In Izvestiya yesterday, Dmitriy Litovkin wrote that today Defense Minister Anatoliy Serdyukov will receive a new, large-scale concept for establishing Russia’s global aerospace defense system for his review. 

According to Litovkin, the concept’s drafters picked 9 August because it’s the 60th anniversary of the USSR Council of Ministers decision to create the Soviet strategic air defense system.  He adds that Izvestiya is the first to study this just now declassified seven-page document.  It called for Soviet designers to develop an air defense system for Moscow codenamed ‘Berkut,’ in an improbably short period of two and a half years.

Litovkin quotes former Air Forces CINC Anatoliy Kornukov:

“Today we’ve developed and given the Defense Ministry an analogous document, setting down goals and tasks in the area of developing the country’s VKO system – this is a draft of a presidential decree on establishing VKO.”

In this case, the ‘we’ is the Extradepartmental Expert Council for Air-Space Defense (VKO) Problems, which Kornukov chairs.

Of course, Kornukov is a well-known critic of the state of Russia’s current aerospace defenses, who also advises air defense system producer Almaz-Antey.  One might, therefore, logically conclude that Kornukov’s concept will accord with Almaz-Antey’s current plans.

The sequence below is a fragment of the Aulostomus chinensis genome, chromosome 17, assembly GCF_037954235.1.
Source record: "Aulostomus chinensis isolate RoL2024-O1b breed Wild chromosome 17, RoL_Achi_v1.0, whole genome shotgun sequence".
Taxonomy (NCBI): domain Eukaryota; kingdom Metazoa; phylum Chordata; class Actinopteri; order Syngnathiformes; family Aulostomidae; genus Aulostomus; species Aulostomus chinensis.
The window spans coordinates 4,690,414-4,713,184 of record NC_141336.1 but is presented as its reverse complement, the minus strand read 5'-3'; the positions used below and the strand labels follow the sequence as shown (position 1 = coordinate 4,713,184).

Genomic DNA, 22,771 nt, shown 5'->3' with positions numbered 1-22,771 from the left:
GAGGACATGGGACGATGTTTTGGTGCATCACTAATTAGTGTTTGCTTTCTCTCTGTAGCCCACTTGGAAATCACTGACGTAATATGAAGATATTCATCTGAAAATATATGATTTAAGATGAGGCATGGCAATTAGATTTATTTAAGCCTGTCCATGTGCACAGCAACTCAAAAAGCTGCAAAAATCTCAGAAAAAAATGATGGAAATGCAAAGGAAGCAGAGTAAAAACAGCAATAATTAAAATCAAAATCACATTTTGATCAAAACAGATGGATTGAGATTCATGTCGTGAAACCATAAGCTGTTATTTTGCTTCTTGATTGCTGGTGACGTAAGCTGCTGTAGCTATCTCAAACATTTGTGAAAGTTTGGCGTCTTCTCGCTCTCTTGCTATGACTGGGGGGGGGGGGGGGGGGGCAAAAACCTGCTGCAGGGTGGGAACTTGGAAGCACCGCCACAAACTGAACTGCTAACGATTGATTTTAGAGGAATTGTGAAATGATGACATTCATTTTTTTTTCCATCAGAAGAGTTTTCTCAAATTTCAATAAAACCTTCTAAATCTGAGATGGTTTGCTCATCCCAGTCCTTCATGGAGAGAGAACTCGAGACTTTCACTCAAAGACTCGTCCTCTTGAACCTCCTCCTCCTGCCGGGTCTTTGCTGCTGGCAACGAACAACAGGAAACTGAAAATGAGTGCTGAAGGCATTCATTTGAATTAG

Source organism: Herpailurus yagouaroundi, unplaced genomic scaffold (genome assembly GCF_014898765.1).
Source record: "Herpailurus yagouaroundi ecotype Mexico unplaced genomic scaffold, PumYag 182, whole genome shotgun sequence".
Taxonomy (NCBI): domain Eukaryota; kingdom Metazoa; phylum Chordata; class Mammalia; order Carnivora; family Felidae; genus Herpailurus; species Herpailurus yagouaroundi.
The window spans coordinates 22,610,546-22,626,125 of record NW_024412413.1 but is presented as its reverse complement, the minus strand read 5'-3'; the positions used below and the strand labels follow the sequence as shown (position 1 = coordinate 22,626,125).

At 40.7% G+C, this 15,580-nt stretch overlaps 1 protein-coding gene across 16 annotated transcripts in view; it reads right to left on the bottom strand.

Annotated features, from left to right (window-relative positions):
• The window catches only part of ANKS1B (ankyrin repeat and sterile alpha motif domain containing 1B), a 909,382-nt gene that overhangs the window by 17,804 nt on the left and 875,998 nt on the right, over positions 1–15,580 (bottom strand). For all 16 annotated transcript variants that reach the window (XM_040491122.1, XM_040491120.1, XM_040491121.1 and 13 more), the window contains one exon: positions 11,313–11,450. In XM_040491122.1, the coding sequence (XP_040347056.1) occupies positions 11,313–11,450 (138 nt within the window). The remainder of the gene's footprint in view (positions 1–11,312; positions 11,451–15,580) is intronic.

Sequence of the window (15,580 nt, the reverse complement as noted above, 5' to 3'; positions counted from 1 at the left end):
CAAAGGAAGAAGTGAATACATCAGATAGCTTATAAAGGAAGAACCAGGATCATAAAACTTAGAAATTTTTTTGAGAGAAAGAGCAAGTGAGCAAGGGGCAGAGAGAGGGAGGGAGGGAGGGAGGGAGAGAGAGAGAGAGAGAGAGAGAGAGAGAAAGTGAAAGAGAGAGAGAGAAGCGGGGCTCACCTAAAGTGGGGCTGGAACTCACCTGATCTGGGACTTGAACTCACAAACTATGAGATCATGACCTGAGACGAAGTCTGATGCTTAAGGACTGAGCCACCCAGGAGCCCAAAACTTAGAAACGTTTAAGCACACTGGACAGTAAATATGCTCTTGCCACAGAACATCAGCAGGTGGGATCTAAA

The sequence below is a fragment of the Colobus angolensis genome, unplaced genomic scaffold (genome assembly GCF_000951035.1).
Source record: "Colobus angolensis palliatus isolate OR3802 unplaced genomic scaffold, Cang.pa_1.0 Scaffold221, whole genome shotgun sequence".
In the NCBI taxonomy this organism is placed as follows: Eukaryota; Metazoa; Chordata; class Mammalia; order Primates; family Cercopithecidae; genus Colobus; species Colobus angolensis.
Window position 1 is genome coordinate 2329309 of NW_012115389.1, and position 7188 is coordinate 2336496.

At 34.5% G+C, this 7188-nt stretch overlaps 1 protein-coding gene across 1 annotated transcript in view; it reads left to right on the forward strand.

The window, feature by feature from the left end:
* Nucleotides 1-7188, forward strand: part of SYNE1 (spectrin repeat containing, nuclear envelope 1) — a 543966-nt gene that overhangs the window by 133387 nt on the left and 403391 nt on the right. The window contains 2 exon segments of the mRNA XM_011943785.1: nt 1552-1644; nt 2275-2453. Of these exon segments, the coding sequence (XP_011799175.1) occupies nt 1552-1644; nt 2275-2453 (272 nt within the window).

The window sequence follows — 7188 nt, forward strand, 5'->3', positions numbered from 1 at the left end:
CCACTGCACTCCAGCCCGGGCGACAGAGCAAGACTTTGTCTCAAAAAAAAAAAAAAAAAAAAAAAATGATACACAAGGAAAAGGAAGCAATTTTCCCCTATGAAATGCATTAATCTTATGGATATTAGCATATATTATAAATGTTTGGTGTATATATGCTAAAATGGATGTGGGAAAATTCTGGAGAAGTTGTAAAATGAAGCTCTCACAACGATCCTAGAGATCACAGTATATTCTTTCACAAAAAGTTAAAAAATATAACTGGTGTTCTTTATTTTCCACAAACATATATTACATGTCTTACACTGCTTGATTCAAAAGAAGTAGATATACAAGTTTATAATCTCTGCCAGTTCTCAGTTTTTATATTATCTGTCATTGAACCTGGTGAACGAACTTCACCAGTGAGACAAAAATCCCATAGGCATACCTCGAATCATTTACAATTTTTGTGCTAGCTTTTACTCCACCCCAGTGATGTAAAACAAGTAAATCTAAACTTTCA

Litovkin goes on to relate stories of Laventiy Beria’s and his son’s involvement in those early air defense development efforts, and the prize money offered to the designers and their teams.

He tells about the Soviet / Russian A-35 and A-135 nuclear-armed ABM interceptors made obsolete by the S-400.  The S-400 he describes as a direct successor to the S-300, but with modern electronics:

“The tactical-technical characteristics of the S-400 were confirmed in the course of large-scale exercises ‘Combat Commonwealth-2009’ and ‘West-2009.’  S-400 combat crews successfully destroyed targets analogous to modern and future air attack systems.  The correctness of the Defense Ministry’s decision on creating air-space defense brigades was confirmed at the same time.”

Litovkin quotes Almaz-Antey Chief Igor Ashurbeyli:

“In modern conditions even the S-400, if you go the way of endless modernization, will end up in a technical dead end.  The system is indisputably effective, it will be modernized in the future, but up to a certain reasonable limit.  Its combat potential will be raised, but it won’t go beyond the bounds of ‘conventional’ PVO-PRO systems.  Today we have the mission of covering the country from the greatest number of potential threats.  On the Defense Ministry’s order, we’ve started development of the fundamentally new S-500 system.”

As stated many times, Litovkin notes the S-500 is to complete development by 2015, but its characteristics haven’t been disclosed, beyond it having a new active X-band phased array radar.  Supplemental short- and medium-range SAMs (Morfey and Vityaz) will be developed.  The S-400, S-500, and these systems are supposed to cover ranges from 5 to 400 kilometers, at heights from 5 meters to near space.